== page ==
Fertile soils make for great vegetables
Almolonga is a village known as the Vegetable Basket of the Americas thanks to the sheer number of vegetable farms that are found there. Until recently, this was the town’s only claim to fame and there was little to differentiate it from its neighbours, apart from some thermal baths.
That was until an Evangelical church was formed in the 1970s, which locals credit with saving the town from rampant alcoholism. Today, most of the residents are Evangelical Christians led by pastors such as Pastor Sanchez, who was recently featured in a short BBC documentary.
What’s behind the huge vegetables?
During the film, Pastor Sanchez credits God for blessing Almolonga with huge vegetables, which have lifted many people out of poverty. Unfortunately for him, the BBC team is sceptical and decides to look for other explanations as to how the vegetables of Almolonga got so big.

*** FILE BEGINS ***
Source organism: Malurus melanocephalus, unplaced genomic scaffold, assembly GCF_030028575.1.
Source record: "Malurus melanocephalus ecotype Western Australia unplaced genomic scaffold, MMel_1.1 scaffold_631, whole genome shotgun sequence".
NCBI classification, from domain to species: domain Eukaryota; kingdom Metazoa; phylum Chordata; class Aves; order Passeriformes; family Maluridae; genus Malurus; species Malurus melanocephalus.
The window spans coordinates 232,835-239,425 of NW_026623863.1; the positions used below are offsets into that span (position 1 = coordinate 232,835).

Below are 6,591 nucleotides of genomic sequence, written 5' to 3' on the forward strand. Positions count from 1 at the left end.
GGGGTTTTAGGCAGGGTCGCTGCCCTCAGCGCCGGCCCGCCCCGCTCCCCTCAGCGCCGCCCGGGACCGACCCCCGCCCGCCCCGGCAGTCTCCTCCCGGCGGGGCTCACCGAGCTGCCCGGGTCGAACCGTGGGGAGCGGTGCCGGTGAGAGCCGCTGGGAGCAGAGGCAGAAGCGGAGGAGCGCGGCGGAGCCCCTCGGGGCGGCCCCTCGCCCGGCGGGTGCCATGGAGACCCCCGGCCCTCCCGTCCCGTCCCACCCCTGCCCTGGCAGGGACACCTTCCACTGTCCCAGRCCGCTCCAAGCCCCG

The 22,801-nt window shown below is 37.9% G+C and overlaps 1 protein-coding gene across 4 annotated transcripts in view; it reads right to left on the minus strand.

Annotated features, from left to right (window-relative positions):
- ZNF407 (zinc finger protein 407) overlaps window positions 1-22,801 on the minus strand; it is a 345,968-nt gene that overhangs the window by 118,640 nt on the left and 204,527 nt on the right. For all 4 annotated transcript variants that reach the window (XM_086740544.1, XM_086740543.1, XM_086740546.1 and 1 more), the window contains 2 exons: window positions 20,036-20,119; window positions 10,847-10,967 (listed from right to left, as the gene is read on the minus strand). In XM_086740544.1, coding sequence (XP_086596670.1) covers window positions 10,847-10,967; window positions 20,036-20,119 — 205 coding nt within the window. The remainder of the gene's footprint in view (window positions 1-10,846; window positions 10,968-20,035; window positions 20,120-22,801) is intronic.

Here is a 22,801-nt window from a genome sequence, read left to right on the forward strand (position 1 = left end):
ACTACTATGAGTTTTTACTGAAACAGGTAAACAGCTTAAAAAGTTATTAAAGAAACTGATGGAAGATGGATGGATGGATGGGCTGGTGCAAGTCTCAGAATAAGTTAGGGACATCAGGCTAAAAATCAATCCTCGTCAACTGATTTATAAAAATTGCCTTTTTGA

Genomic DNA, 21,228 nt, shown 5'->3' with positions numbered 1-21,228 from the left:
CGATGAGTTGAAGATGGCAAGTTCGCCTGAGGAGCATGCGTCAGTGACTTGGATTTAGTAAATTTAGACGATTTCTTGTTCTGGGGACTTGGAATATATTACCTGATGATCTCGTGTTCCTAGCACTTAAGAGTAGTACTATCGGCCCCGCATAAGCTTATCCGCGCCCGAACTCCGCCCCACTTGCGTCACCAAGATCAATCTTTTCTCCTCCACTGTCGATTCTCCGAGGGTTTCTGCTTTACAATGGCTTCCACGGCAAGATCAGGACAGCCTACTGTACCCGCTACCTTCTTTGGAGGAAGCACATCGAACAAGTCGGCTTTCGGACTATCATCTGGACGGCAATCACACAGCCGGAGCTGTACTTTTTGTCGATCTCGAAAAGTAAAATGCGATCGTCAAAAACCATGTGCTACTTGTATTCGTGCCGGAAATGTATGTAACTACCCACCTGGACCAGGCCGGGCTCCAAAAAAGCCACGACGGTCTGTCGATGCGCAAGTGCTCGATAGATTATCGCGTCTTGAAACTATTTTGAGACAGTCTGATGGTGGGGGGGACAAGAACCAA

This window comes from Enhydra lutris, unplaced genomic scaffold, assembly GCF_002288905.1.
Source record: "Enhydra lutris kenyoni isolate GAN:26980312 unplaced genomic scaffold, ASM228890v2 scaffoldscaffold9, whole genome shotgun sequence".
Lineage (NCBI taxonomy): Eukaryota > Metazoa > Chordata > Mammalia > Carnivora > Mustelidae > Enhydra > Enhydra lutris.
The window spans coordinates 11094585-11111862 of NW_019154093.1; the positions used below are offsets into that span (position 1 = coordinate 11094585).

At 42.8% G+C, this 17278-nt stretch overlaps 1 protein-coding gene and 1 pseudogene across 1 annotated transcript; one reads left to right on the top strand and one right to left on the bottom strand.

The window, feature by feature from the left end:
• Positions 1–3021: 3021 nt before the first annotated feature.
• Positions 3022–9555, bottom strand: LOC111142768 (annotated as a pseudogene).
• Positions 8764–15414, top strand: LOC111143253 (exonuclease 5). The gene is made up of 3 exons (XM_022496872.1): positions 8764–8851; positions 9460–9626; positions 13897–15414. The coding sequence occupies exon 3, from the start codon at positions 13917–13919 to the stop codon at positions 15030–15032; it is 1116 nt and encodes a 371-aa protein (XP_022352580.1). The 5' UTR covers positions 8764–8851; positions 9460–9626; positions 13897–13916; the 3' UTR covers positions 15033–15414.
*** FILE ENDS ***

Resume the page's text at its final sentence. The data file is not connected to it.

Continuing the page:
As it turns out, God isn’t the only one behind the phenomenon. It is revealed that farmers in the area use incredibly high amounts of fertilizer. When he is asked about it, Pastor Sanchez maintains his belief that the size of the vegetables is the work of God and God alone.
Benefits for everyone?
While non-believers might think that fertilizers are, in fact, responsible, there is something to be said for the impact of religion in Almolonga. Due to the strict faith of locals, there are fewer instances of alcoholism than in comparable towns in Guatemala.
Whether or not there is a direct link between reduced consumption of alcohol and increased prosperity, it’s hard to deny that the town is doing better than its neighbours. The vegetables grown in Almolonga are exported throughout Central America and many people in the town do seem happy with their lot. The only problem is what happens to those farmers exposed to industrial chemicals, and whether or not they could be entering the food chain through the Almolonga vegetables.